coffee containers (to
measure out proportion)
- wood chips
to go home
- food waste
living organisms have a Carbon to Nitrogen (C:N) ratio for their tissues.
For microorganisms, carbon is
the basic building block of life and is a source of energy, but nitrogen
is also necessary for such things as proteins, genetic material, and cell
Decomposition of organic materials in your compost pile is greatly
increased when you create the proper balance between the carbonaceous
because they are dry) and the nitrogen-rich materials (called
because they are more fresh and moist). This balance is referred to as the
and shown as C:N.
Microorganisms that digest compost need about 30 parts of carbon for every
part of nitrogen they consume. That's a balanced diet for them. If there's
too much nitrogen, the microorganisms can't use it all and the excess is
lost in the form of smelly ammonia gas. Nitrogen loss due to excess
nitrogen in the pile (a low C:N ratio) can be over 60%. At a C:N ratio of
30 or 35 to 1, only one half of one percent of the nitrogen will be lost.
That's why you don't want too much nitrogen (fresh manure, for example) in
your compost: the nitrogen will be lost in the air in the form of ammonia
gas, and nitrogen is too valuable for plants to allow it to escape into
A maximum of 35% of the carbon in fresh
organic material will be converted into soil humus IF there is
sufficient nitrogen present.
A minimum of 65% of the carbon in fresh
organic material will be given off to the atmosphere as carbon dioxide
due to microbial respiration.
The humus formed from the decomposition of
fresh organic material will contain approximately 50% carbon and 5%
nitrogen. In other words, the C:N ratio of the humus is 10:1.
Most fresh plant material contains 40% carbon.
The C:N ratio varies because of differences in nitrogen content, not
carbon content. (Note: Dry materials are generally in the range of 40
to 50 percent carbon, and sloppy, wet materials are generally 10 to 20
percent carbon. Therefore, the most important factor in estimating the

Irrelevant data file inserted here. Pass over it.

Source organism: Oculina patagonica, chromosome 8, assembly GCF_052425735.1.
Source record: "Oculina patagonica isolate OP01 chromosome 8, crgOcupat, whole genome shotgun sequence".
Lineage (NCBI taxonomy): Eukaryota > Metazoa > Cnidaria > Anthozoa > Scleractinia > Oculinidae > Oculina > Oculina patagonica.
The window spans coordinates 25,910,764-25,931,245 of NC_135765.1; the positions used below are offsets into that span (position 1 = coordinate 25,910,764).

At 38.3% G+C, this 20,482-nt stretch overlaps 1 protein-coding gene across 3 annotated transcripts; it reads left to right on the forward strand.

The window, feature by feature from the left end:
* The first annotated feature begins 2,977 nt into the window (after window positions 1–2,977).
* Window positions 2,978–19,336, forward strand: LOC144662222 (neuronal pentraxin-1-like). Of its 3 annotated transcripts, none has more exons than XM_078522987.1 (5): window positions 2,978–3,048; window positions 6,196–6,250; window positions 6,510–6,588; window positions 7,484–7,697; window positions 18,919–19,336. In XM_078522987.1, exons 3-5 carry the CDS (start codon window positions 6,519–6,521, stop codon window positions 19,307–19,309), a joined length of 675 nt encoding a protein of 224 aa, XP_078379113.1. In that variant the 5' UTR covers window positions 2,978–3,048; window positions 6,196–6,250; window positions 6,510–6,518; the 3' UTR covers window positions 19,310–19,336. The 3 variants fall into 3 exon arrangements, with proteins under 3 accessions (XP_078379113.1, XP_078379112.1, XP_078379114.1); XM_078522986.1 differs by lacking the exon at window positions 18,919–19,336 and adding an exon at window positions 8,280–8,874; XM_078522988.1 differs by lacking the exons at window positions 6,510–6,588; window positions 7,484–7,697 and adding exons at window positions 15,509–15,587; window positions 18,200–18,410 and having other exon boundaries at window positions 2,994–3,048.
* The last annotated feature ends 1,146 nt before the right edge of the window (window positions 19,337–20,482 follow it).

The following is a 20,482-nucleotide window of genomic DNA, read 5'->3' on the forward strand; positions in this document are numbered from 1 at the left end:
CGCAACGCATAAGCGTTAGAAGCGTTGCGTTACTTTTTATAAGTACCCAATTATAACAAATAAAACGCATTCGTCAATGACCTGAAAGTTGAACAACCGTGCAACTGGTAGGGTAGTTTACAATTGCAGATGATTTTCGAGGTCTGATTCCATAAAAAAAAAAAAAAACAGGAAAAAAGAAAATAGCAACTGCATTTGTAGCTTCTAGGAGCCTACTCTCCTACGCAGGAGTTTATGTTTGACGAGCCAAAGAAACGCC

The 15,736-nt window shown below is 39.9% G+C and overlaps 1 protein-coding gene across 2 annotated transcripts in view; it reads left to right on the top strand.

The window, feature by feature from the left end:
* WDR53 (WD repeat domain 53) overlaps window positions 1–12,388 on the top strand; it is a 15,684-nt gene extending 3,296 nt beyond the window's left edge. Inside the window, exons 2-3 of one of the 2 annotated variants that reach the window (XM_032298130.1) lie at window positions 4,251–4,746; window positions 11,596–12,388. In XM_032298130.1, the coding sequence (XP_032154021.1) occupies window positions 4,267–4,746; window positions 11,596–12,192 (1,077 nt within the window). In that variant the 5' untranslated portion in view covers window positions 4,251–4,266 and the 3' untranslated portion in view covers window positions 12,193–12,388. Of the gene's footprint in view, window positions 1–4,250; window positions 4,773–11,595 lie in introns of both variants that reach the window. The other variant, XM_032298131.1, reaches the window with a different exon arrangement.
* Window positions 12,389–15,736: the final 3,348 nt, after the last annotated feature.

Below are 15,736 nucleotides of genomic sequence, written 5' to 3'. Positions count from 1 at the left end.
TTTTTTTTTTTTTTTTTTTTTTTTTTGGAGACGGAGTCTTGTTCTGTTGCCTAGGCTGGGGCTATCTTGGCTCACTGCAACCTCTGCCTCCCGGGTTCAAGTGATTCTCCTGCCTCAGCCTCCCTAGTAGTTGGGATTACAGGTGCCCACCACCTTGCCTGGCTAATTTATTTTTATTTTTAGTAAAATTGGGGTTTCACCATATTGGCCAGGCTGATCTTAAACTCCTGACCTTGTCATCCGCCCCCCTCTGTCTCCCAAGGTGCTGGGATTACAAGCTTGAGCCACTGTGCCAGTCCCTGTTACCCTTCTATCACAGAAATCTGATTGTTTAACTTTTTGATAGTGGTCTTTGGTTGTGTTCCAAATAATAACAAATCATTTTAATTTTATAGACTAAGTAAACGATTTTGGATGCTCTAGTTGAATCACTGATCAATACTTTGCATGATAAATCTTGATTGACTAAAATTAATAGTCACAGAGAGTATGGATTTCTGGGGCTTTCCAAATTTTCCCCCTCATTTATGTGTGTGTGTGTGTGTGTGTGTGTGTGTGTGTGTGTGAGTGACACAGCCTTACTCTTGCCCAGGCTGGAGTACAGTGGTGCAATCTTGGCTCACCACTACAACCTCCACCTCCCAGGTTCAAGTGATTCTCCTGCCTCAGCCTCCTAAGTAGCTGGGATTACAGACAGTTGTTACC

carbon-to-nitrogen ratio of plant or food waste is how much water is
Generally speaking, you can get C:N ratios of 30:1 to 50:1 by adding two
parts of a GREEN material to one part of a BROWN material to your bin.
A "part" can be defined
as a certain quantity of the material, such as two 5-gallon buckets of
GREEN and 1 packed bucket of BROWN.
Play with the chart below.
For example, food scraps, grass clippings and leaves come close to an
average of 30:1. How? Add-up the Carbon side of the ratio for all three
materials, i.e. 15, 17, 60, and divide by the number of materials, i.e.
three. 92/3 = about 31:1.
Aged Chicken Manure 7:1
Fresh manures are way to
hot and can burn your plants and roots!
One of the most important
ingredients for composting, especially shredded or broken down
Food Scraps 17:1
Straw, Hay 90:1
The best way to use is to
shred for faster breakdown.
Coffee Grounds 25:1
produced compost is high in sawdust or shredded bark chips.
Use very sparingly!
Grass Clippings - Fresh 17:1
Dry clippings would be
higher in Carbon. Therefore, use as carbon source if
Woody chips & twigs 700:1
Be sparing. Best use is
small material at bottom of bin or pile.
Fresh Weeds 20:1
Make sure you don't
compost weeds with seeds, unless you insure that your pile
gets hot - over 140°F/60°C.
Shredded Newspaper 175:1
Has no nutrient content.
Best used in vermicomposting. Always shred and soak in water
for fast breakdown.
Fruit Wastes 25-40:1
Nut shells 35:1
Rotted Manure 20:1
seeds that can sprout
Pine Needles 80:1
Use sparingly. Very
acidic, waxy; breaks down slowly.
Humus (soil) 10:1
This is nature's natural
ratio. Use sparingly in pile. Best used to
"seal" the pile by putting a 1-2 inch layer on top.
Corn Stalks 60:1
Shred or cut up in small
pieces for fast break down.
General Garden Waste
Peat Moss 58:1
Has no nutrient value,
1. Above information is just for teachers who want to understand more the
complex nature of making good compost. Remember compost is just one
component to make enriched soil. Soil is rocks plus organic matter.
Compost is organic matter.
2. Schedule a compost party. Send
parents a notice of what you are doing (flyer). This helps increase
their awareness of what experiment their students will be participating.
Types of food waste needed:
rotten or old lettuce, vegetables (raw or cooked), onion peels or other
vegetable parts that were to be thrown away
Fruit: peels or cores (example, banana peels, apple cores).
Whole fruit is ok but should be cut into smaller pieces.
, bread (parts of sandwich without meat)
BRING: (we cannot use these
for this specific experiment)
not bring MILK
Products (cheese, yogurt, etc)
Do not bring Meat
(chicken, fish, beef, etc) (egg shells are ok but no eggs themselves
Do not bring garden